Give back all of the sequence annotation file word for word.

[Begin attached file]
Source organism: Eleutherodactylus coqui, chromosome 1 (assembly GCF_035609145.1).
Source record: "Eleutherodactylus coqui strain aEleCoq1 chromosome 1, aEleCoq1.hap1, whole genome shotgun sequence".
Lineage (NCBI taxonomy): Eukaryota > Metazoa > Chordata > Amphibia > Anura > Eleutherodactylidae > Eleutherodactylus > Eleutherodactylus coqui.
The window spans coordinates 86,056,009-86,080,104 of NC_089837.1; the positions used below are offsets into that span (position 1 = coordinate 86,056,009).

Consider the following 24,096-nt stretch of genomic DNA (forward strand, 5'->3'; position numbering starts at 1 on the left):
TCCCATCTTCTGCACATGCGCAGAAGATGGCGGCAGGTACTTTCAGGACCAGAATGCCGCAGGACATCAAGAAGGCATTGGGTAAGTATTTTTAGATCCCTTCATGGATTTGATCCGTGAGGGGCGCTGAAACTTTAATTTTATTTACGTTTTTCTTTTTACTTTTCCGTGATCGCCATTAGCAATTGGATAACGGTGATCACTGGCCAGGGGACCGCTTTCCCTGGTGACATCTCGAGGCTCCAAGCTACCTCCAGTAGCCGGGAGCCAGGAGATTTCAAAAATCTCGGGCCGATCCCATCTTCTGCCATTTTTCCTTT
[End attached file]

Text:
Source organism: Eleutherodactylus coqui, chromosome 1 (assembly GCF_035609145.1).
Source record: "Eleutherodactylus coqui strain aEleCoq1 chromosome 1, aEleCoq1.hap1, whole genome shotgun sequence".
Lineage (NCBI taxonomy): Eukaryota > Metazoa > Chordata > Amphibia > Anura > Eleutherodactylidae > Eleutherodactylus > Eleutherodactylus coqui.
The window spans coordinates 86,056,009-86,080,104 of NC_089837.1; the positions used below are offsets into that span (position 1 = coordinate 86,056,009).

Consider the following 24,096-nt stretch of genomic DNA (forward strand, 5'->3'; position numbering starts at 1 on the left):
TCCCATCTTCTGCACATGCGCAGAAGATGGCGGCAGGTACTTTCAGGACCAGAATGCCGCAGGACATCAAGAAGGCATTGGGTAAGTATTTTTAGATCCCTTCATGGATTTGATCCGTGAGGGGCGCTGAAACTTTAATTTTATTTACGTTTTTCTTTTTACTTTTCCGTGATCGCCATTAGCAATTGGATAACGGTGATCACTGGCCAGGGGACCGCTTTCCCTGGTGACATCTCGAGGCTCCAAGCTACCTCCAGTAGCCGGGAGCCAGGAGATTTCAAAAATCTCGGGCCGATCCCATCTTCTGCCATTTTTCCTTT